For their part Tesla Energy is integrating their storage systems with products from incumbent companies in the field – in other words, Solar City doesn’t have a monopoly on working with Tesla.  It means Tesla will have a world-wide list of partner companies in countries outside Solar City’s operation areas, and it means Tesla will be free to work with grid operators and other utility scale renewable energy companies.

What stood out for me with JB’s presence was – how utterly audacious and ambitious was Tesla’s plan – and how much confidence he had that Tesla Motors would pull it off.  Yes the company has a history of missing deadlines, but by-and-large they have done what they set out to do.

JB Straubl was followed by Bernadette Del Chiaro, the Executive Director of CAL SEIA (California Solar Energy Industry Association).  While she didn’t have such an audacious topic to discuss, she did have a couple things of importance to say.

Namely – Over the previous 12 months California had installed 3 GigaWatts of solar power capacity.  It’s a drop in the bucket still, but it’s a big step forward.  Solar power in California is beginning to erase the need for fossil fuel power during the daytime, which is giving California’s utility companies an interesting challenge to handle.  More importantly the solar power capacity means California has had a continuing supply of electricity even though the drought would say otherwise.

California is in a historic drought – 5 years or so of much lower rainfall than is “normal”.  The effect this has on the electricity supply is non-obvious, but here goes.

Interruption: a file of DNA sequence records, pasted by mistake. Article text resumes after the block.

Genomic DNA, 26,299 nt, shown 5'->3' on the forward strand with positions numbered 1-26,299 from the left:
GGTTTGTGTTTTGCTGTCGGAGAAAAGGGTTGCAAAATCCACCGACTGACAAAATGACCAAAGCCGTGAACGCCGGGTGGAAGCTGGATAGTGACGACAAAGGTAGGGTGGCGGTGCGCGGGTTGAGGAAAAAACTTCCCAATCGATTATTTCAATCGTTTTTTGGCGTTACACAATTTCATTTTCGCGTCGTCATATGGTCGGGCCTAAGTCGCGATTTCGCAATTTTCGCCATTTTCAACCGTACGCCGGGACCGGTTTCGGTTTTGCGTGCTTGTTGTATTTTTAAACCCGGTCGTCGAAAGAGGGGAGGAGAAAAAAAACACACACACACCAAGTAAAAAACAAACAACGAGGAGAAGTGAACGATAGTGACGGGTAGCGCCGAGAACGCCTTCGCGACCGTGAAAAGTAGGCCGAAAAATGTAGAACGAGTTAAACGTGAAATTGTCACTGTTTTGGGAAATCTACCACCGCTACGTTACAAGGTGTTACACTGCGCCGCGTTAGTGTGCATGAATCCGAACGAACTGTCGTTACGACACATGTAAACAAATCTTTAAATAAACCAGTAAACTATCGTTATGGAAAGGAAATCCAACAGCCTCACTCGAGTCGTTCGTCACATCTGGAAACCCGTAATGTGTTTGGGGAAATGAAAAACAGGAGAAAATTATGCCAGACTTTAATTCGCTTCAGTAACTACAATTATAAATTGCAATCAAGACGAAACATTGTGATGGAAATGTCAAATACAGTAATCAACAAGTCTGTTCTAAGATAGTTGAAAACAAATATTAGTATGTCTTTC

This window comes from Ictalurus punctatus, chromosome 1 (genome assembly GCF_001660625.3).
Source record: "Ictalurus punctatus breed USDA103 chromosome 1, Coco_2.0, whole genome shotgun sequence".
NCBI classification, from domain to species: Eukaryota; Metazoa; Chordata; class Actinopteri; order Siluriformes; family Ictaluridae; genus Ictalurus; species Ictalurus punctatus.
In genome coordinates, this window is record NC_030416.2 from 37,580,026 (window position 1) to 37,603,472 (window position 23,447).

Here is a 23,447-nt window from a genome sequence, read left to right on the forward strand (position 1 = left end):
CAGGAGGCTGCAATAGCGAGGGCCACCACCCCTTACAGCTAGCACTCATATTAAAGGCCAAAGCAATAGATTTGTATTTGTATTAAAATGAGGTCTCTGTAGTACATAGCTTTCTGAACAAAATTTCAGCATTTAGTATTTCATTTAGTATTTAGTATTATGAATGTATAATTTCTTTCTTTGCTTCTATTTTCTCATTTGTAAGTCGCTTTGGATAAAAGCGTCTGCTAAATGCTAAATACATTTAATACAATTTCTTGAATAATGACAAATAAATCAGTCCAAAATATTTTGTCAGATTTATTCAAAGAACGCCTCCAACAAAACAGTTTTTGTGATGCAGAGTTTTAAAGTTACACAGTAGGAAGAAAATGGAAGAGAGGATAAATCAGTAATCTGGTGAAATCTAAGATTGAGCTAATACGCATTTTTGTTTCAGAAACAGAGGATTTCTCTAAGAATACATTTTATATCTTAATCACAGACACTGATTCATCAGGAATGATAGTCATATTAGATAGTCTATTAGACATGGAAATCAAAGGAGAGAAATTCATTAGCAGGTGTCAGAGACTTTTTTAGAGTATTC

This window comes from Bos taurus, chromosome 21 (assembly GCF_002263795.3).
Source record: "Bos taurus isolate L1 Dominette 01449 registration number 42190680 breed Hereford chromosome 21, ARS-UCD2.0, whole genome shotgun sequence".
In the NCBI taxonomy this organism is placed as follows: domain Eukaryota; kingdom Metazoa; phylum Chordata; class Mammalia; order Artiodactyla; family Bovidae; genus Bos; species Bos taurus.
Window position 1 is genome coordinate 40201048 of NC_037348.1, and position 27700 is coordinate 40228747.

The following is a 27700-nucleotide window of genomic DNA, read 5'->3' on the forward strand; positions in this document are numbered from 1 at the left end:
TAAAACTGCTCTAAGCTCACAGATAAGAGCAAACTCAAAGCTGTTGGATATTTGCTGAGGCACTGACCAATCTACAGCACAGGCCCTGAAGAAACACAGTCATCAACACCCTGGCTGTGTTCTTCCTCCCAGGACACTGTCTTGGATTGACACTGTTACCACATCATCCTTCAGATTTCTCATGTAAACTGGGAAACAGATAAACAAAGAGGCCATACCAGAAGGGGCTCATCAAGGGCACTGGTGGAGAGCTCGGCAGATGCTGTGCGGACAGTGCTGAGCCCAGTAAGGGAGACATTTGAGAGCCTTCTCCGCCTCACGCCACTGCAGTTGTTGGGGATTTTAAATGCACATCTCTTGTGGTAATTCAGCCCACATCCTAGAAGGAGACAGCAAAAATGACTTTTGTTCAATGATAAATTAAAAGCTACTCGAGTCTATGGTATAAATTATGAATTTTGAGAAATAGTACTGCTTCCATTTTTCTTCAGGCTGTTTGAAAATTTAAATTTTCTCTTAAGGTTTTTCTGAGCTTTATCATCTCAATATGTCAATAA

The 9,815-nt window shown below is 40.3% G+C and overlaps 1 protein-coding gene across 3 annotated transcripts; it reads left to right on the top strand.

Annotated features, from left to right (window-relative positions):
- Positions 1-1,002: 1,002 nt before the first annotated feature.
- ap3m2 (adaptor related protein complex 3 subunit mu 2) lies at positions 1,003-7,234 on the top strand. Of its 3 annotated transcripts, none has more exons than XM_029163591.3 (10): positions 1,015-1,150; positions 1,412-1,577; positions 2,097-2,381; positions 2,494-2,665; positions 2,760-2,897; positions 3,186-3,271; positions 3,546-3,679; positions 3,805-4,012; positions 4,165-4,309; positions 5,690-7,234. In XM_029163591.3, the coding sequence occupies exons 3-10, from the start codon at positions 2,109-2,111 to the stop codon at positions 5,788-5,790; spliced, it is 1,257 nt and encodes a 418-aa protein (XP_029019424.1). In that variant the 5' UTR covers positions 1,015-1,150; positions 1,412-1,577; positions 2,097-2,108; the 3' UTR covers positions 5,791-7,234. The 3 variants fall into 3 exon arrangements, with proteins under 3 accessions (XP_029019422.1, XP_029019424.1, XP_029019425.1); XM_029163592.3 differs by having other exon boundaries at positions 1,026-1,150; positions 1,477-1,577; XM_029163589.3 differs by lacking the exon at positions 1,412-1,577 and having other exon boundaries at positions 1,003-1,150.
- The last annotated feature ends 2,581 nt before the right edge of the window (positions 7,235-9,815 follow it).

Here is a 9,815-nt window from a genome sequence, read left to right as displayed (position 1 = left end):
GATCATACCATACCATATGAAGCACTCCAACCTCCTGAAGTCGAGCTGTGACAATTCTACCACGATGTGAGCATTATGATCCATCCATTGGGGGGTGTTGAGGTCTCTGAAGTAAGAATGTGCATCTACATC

A large portion of California’s electricity comes from hydro-electric systems, both reservoirs and “run-of-river” systems.  One tactic California has used is “pumped hydro” energy storage, meaning there’ll be a couple reservoirs on the same river at different altitudes.  At night they’ll take cheap electricity off the grid to pump water uphill to the upper reservoir, and during the day releasing the water to generate electricity.

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The problem with relying on hydro-electric power is – what if there’s no water.

That’s the scene in reservoirs around the state.  No water where there had been water, which was utilized to generate electricity, to irrigate crops, to whet our whistle, and for recreation.

The good news is that solar power made up for the loss of hydro-electric power.  The bad news is that California’s drought shows no sign of abating.  It doesn’t matter if we have sufficient electricity if we have don’t have enough water, but that’s a story for another day.

About David Herron

David Herron is a writer and software engineer living in Silicon Valley. He primarily writes about electric vehicles, clean energy systems, climate change, peak oil and related issues. When not writing he indulges in software projects and is sometimes employed as a software engineer. David has written for sites like PlugInCars and TorqueNews, and worked for companies like Sun Microsystems and Yahoo.

About David Herron

David Herron is a writer and software engineer living in Silicon Valley. He primarily writes about electric vehicles, clean energy systems, climate change, peak oil and related issues. When not writing he indulges in software projects and is sometimes employed as a software engineer. David has written for sites like PlugInCars and TorqueNews, and worked for companies like Sun Microsystems and Yahoo.